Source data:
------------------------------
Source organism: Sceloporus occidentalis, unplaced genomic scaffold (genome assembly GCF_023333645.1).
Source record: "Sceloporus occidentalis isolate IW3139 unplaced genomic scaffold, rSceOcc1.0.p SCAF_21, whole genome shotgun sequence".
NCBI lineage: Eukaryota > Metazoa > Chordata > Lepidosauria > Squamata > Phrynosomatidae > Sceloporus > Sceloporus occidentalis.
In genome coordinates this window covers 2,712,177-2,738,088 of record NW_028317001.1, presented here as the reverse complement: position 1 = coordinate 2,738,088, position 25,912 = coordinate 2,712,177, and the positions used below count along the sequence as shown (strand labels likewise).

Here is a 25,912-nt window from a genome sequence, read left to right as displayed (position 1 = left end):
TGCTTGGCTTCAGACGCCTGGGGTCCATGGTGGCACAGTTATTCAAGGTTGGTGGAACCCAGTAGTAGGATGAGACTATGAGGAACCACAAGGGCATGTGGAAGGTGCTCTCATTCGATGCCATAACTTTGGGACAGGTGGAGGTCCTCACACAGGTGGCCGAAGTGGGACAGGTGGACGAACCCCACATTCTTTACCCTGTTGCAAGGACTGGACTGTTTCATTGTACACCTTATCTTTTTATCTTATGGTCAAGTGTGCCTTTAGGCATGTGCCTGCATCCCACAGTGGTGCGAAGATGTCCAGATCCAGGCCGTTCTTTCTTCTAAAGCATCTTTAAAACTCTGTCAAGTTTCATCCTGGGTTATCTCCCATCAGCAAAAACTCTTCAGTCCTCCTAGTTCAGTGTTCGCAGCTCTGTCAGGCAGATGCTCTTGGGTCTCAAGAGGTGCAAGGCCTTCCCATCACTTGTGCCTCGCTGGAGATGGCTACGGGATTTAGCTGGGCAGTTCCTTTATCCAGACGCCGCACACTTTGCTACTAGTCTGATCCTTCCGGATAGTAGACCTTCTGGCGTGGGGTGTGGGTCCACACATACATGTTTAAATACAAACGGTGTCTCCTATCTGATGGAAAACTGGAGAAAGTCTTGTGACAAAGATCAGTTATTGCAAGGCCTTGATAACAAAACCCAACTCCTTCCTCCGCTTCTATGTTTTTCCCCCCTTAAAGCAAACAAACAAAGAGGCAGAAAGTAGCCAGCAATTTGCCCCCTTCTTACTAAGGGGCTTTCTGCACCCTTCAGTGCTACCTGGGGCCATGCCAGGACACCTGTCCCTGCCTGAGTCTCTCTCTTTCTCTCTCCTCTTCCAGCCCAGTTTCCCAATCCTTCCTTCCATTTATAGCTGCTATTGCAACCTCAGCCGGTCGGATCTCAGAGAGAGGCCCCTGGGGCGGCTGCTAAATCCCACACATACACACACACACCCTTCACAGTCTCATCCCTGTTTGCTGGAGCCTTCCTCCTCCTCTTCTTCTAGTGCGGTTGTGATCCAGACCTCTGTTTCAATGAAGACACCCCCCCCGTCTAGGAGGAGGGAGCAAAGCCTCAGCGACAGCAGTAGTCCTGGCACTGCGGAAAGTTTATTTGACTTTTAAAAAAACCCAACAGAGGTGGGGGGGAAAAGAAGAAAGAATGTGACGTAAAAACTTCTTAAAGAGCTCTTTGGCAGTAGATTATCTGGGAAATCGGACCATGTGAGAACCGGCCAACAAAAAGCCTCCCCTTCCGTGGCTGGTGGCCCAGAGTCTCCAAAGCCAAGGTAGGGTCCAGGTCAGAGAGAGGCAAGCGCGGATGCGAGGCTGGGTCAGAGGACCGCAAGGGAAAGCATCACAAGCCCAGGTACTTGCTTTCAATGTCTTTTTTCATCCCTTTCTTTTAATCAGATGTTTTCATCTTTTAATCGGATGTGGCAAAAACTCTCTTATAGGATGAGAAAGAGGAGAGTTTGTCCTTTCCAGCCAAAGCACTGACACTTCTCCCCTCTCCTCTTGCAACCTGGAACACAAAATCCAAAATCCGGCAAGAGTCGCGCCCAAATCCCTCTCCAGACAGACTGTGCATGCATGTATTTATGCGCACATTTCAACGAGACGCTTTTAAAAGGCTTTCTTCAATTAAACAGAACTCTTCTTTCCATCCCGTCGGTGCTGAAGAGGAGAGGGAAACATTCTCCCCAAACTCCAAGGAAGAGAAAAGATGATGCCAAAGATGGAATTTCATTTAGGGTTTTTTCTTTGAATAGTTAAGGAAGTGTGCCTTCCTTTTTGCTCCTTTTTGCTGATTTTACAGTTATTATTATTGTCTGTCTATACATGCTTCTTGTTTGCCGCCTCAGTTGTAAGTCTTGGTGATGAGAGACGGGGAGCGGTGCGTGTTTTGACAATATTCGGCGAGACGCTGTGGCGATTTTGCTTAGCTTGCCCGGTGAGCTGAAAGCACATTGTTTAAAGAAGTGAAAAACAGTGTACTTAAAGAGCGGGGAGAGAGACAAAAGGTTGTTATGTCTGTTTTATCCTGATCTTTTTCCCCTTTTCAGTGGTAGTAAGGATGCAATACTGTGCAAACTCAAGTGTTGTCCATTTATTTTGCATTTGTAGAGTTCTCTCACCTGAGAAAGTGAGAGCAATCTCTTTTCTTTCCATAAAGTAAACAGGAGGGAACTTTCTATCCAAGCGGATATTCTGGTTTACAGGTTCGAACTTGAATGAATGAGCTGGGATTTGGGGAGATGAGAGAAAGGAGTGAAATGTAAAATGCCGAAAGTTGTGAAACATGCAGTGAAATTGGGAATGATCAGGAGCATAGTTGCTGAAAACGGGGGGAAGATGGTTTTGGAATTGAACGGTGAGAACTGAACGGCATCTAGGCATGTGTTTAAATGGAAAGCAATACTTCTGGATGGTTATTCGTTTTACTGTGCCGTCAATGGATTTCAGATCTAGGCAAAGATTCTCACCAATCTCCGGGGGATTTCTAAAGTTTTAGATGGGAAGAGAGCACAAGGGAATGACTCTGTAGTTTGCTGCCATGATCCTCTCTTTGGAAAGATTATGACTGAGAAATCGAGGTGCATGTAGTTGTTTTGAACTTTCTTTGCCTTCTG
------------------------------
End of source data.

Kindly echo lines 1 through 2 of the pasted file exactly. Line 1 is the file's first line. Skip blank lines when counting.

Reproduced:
Source organism: Sceloporus occidentalis, unplaced genomic scaffold (genome assembly GCF_023333645.1).
Source record: "Sceloporus occidentalis isolate IW3139 unplaced genomic scaffold, rSceOcc1.0.p SCAF_21, whole genome shotgun sequence".